Additional snippets of advice for spouses include the importance of looking at each other, having a routine that is broken by the occasional party and viewing the sexual dimension of marriage as “a marvelous gift to his (God’s) creatures.”

Parenting is discussed at length alongside education, with Francis criticizing sex education in non-Catholic schools. “Frequently, sex education deals primarily with ‘protection’ through the practice of ‘safe sex.’

“Such expressions convey a negative attitude towards the natural procreative finality of sexuality, as if an eventual child were an enemy to be protected against,” he wrote.

Francis remained firm in the church’s opposition to contraception and abortion, describing the “horrendous contradiction” of a life being “rejected and destroyed” within a family. “Let us pause to think of the great value of that embryo from the moment of conception,” he added.

Adoption was viewed in positive terms and the pope encouraged Catholics to lobby on the issue: “It is important to insist that legislation help facilitate the adoption process, above all in the case of unwanted children, in order to prevent their abortion or abandonment.”

In the lengthy text, Francis addressed a wide range of topics, from the high cost of weddings to the need to care for the elderly. Although he pushed for traditional values to be maintained in some areas, the pope praised progress such as greater gender equality.

“The equal dignity of men and women makes us rejoice to see old forms of discrimination disappear,” he said, advising husbands to take on domestic chores.

“Masculinity and femininity are not rigid categories,” he said. “It is possible, for example, that a husband’s way of being masculine can be flexibly adapted to the wife’s work schedule.”

Francis was not, however, on board with all developments in modern society, recalling some negative impacts of technology on family life: “We know that sometimes they can keep people apart rather than together, as when at dinnertime everyone is surfing on a mobile phone, or when one spouse falls asleep waiting for the other who spends hours playing with an electronic device.”

At a Vatican press conference following the release of the document, Cardinal Christoph Schonborn of Vienna praised the tone of Francis’ text and the change in discourse.

“No-one must feel condemned, no-one is scorned. In this climate of welcome, the discourse on the Christian vision of marriage and the family becomes an invitation, an encouragement, to the joy of love in which we can believe and which excludes no-one, truly and sincerely no-one,” he said.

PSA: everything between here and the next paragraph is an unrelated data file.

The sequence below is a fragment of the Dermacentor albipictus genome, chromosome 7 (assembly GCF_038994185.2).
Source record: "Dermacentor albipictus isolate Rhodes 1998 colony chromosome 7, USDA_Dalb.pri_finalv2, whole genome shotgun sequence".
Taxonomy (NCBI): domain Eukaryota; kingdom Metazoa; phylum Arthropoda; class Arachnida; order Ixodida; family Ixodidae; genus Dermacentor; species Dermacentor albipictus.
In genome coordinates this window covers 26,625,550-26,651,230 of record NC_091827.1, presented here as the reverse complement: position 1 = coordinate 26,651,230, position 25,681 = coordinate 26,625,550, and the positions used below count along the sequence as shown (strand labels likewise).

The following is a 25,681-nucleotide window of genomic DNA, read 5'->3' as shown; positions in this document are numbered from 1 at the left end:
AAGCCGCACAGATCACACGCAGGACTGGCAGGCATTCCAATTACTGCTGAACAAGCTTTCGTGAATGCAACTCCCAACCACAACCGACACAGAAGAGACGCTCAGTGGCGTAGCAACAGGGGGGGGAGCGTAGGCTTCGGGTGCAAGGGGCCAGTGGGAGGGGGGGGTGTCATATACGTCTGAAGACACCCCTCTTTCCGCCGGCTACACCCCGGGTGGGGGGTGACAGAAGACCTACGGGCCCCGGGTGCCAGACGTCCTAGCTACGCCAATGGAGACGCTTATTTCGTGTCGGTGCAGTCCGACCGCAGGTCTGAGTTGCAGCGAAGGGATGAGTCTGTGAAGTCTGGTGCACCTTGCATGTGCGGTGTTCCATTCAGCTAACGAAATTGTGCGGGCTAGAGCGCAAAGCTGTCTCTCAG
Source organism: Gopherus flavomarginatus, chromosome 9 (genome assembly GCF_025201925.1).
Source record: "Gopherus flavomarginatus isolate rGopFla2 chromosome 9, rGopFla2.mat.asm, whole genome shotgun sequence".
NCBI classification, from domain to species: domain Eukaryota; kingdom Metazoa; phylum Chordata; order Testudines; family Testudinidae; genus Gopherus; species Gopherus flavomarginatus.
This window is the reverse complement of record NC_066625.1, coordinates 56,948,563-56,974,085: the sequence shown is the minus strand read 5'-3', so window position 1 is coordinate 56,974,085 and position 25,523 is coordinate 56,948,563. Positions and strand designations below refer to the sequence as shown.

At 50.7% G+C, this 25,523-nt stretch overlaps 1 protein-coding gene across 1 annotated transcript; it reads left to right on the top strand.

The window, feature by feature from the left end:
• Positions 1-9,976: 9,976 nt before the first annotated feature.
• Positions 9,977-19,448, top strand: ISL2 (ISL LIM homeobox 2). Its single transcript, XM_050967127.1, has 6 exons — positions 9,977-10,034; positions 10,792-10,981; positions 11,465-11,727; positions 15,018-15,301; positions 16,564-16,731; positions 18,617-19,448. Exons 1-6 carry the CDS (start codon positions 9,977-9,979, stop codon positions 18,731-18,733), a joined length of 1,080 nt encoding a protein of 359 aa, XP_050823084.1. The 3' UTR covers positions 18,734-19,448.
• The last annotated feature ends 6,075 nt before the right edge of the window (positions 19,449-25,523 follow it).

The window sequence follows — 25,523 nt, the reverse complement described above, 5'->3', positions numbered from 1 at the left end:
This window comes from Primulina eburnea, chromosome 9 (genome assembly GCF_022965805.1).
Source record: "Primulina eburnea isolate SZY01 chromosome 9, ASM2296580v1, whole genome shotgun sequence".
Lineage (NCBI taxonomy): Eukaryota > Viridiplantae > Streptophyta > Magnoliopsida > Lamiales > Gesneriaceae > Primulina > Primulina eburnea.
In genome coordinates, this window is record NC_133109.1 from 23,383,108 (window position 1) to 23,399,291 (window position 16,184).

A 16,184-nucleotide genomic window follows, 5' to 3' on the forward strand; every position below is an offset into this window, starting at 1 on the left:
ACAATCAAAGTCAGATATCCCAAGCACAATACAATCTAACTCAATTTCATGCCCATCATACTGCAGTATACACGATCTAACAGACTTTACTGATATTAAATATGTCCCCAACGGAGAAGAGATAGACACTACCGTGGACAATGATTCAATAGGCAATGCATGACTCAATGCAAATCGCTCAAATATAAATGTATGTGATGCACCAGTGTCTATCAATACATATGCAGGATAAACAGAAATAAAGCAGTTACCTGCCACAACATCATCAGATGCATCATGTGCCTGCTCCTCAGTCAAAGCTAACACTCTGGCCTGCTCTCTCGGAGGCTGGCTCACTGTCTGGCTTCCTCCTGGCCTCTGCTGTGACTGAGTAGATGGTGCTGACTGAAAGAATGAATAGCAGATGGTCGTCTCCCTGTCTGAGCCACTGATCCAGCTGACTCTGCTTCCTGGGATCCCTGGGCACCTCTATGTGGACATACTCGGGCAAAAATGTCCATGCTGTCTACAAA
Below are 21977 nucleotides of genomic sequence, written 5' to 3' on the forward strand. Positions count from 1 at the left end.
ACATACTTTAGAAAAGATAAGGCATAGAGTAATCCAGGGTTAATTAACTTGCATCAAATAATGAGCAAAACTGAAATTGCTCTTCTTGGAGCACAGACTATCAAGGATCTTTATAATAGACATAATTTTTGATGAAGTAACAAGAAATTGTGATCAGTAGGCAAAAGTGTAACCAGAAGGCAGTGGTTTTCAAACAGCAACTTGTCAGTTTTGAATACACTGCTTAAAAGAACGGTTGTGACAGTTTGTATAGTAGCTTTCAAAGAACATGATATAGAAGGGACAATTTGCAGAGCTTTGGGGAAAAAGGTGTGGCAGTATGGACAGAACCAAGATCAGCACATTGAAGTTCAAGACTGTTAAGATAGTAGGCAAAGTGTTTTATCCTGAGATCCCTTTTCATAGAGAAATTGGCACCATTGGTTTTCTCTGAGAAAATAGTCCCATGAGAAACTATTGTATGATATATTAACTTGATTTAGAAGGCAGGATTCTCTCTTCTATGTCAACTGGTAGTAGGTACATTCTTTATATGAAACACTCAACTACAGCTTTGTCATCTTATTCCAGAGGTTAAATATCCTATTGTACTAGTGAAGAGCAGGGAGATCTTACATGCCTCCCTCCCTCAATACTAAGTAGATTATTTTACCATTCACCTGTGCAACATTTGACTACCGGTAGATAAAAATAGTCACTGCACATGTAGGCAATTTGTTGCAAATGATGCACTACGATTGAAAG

Schonborn, a progressive whose parents divorced, said he understood the harm and sense of exclusion the church’s approach has had in the past: “I am personally aware of how difficult that is for those who come from a ‘patchwork’ family, due to the situation of my own family.”

The cardinal went on to celebrate the pope’s “rare clarity” on his writings on passion and the broader celebration of family. “Pope Francis succeeds, in the work of both synods, to offer a positive outlook to families, profoundly rich in hope,” he said.

But the pope’s publication has also attracted criticism. Francis DeBernardo, executive director of New Ways Ministry, a Catholic LGBT group, said DeBernardo said it lacks an affirming message that many in the LGBT community had hoped for.

“Though the pope calls for church leaders and ministers to be less judgmental and to respect individuals’ consciences, he has not provided a new pastoral approach to LGBT issues or people,” he wrote.

His view was echoed by the Human Rights Campaign Foundation, an LGBT educational organization.

“We had hoped that Pope Francis’ more open and loving message about LGBT people would translate into fuller inclusion during the Church’s Year of Mercy,” said Mary Beth Maxwell, the group’s senior vice president for programs, research and training.

(Rosie Scammell covers the Vatican for RNS)